By Slma Shelbayah, CNN
(CNN) This Ramadan, Amina Jabbar faced a difficult decision.
The University of Toronto medical student’s rotation at Sunnybrook Health Sciences Centre began around July 9, the start of the Muslim holy month.
That meant working unpredictable shifts for as long as 26 hours while fasting from eating and drinking during the day.
The fast-paced hospital environment was already challenging Jabbar’s ability to keep up with colleagues and patients. As a new physician, she felt more “error prone” and said fasting would increase her anxiety on the job.
Ramadan requires “slowing down,” Jabbar said, an impossible task for a first-year medical resident whose job requires fast decisions and clear thinking to save lives.
The 29-year-old Muslim was torn.
Should she fulfill her professional duties, eating regular meals so hunger would not distract her from patients’ critical needs? Or should she honor her religious obligations by observing the fast, a practice considered a “pillar” of Islam?
“I am spending 60-80 hours (at the hospital) and I don’t get to slow down for Ramadan,” Jabbar said. “It felt unfair to my colleagues and patients to tell them to slow down for me.”
At the same time, Jabbar said she feared that fellow Muslims would criticize her if she didn’t fast. “There’s a certain amount of shame when we talk about people not fasting,” she said.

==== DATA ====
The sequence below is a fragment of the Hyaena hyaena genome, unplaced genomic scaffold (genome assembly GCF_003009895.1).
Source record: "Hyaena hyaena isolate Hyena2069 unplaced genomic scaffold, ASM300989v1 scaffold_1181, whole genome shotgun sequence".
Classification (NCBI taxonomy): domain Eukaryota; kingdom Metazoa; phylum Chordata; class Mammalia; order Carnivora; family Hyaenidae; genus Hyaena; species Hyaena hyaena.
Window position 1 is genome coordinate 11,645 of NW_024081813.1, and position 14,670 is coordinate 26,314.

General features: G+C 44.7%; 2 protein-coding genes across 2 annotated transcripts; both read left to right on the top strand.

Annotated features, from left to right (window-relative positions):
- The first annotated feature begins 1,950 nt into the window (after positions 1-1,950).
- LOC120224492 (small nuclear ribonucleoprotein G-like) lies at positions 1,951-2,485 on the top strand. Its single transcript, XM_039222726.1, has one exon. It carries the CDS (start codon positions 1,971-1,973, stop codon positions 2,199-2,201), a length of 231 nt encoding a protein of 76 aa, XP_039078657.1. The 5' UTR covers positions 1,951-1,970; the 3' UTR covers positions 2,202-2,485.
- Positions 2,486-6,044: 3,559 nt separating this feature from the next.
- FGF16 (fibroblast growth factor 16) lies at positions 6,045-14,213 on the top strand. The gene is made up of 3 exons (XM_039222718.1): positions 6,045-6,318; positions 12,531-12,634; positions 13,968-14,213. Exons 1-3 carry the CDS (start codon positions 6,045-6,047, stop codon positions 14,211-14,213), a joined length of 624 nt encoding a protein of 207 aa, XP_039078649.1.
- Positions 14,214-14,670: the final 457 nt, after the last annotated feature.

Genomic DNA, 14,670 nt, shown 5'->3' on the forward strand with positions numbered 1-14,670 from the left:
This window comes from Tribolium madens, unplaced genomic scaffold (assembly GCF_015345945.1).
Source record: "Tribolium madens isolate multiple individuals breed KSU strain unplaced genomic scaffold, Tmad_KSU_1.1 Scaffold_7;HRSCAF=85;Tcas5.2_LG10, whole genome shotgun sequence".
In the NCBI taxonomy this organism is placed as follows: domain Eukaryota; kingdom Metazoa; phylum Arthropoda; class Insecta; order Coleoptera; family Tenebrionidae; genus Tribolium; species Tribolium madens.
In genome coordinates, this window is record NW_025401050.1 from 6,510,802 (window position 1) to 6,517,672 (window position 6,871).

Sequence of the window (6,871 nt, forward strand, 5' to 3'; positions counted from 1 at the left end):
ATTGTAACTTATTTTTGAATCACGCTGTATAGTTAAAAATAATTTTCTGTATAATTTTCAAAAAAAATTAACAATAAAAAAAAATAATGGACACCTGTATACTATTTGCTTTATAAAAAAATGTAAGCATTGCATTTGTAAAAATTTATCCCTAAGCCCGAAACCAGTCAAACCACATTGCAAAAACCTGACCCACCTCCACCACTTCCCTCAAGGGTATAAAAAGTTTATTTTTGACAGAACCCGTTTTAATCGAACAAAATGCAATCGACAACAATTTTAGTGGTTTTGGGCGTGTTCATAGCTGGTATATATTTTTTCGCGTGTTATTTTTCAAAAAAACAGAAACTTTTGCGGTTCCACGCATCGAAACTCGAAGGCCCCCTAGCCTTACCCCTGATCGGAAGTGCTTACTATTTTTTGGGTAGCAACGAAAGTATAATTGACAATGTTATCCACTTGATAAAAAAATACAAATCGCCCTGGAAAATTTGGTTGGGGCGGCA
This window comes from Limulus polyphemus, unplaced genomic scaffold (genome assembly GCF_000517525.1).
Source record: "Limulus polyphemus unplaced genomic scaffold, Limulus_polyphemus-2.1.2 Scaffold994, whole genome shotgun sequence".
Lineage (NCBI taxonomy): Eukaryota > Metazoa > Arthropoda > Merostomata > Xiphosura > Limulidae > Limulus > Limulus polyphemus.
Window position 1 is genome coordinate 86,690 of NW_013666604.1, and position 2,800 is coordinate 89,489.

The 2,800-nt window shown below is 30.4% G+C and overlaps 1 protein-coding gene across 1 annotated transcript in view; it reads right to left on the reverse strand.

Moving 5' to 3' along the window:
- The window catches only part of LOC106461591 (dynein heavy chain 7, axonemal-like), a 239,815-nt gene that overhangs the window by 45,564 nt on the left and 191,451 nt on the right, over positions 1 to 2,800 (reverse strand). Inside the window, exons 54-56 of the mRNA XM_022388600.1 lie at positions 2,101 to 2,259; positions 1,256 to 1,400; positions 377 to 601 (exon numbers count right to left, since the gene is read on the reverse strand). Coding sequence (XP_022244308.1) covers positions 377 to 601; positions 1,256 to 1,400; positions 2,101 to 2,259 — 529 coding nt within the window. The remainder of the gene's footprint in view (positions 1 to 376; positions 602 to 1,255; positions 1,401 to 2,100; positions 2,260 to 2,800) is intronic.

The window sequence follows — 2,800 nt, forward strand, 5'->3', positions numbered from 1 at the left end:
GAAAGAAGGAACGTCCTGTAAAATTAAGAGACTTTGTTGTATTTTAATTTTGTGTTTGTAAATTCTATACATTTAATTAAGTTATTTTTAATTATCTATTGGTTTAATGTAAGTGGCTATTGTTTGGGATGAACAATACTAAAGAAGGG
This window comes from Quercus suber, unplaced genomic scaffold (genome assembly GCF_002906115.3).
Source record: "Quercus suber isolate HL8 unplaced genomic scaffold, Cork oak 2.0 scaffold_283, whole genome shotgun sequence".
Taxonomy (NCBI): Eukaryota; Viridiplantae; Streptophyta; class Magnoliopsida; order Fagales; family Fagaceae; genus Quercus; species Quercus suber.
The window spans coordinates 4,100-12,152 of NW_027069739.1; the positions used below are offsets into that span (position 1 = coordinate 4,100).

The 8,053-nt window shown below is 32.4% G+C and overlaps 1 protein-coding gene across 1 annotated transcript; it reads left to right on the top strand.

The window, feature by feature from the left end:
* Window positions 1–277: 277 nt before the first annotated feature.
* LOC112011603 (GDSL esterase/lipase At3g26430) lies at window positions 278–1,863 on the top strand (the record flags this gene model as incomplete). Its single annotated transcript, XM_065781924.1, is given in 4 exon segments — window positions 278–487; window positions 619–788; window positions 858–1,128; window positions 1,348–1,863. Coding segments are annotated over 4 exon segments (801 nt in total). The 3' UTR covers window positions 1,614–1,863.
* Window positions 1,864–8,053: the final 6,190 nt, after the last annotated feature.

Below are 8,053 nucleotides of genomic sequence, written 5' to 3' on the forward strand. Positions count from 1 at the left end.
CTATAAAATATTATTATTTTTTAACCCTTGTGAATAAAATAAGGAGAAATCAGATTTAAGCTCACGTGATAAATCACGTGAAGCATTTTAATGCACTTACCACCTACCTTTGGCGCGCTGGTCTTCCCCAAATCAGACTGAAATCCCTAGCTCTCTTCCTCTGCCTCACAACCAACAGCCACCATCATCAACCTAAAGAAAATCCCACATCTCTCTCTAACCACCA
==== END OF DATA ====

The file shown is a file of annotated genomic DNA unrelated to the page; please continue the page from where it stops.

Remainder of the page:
The decision not to fast during Ramadan, the holiest month in the Muslim calendar, is somewhat taboo in the Muslim community.
READ MORE: The Belief Blog Guide to Ramadan
In Islam, Ramadan commemorates the time when the angel Gabriel imparted the Quran to the Prophet Mohammed.
Many Muslims throughout the world commemorate the month by fasting, refraining from sex and smoking, and dedicating more time than usual to praying and reading the Quran.
Some exceptions are generally allowed during Ramadan, which ends August 8. Pregnant women, travelers and sick people are not expected to observe the fast, for example.
But for many other Muslims, especially first responders and others with stressful jobs, the choice of whether to fast can cause its own kind of anxiety.
When Jabbar blogged about her decision not to fast, she received a mix of reactions.
One Muslim accused her of looking for an “excuse” to shirk her religious duties. Some questioned her devotion to Islam, asking if she performs other required Islamic rituals such as daily prayers.
“Of course I pray," Jabbar said. "I am just choosing not to fast. We have a lot of pressure to demonstrate to our community that we’re Muslim.”
Imam Khalil Abdur-Rashid, head of the Iqra Mosque in Brooklyn and Muslim Chaplain of Columbia University, said that observing the fast during Ramadan is a religious obligation for every Muslim who is considered mature, mentally sane, healthy and not traveling.
There are no fatwas – or religious rulings – that grant fasting exemptions for first responders, he added. But, Abdur-Rashid said, one is definitely needed. In fact, he generated one immediately after speaking with CNN.
"The purpose of the fast is not to place the fasting person in the face of harm, but to teach self-restraint,” Abdur-Rashid said.
“And the moment the fast becomes dangerous, or external conditions place the fasting person in harm's way," he said, "then the fasting person is not only permitted, but in many cases, religiously obliged to break their fast.”
Abdur-Rashid's new fatwa may be especially valuable to Muslims like New Yorker Ahmed Sabree, who battles fires while wearing heavy equipment during the searing summer heat.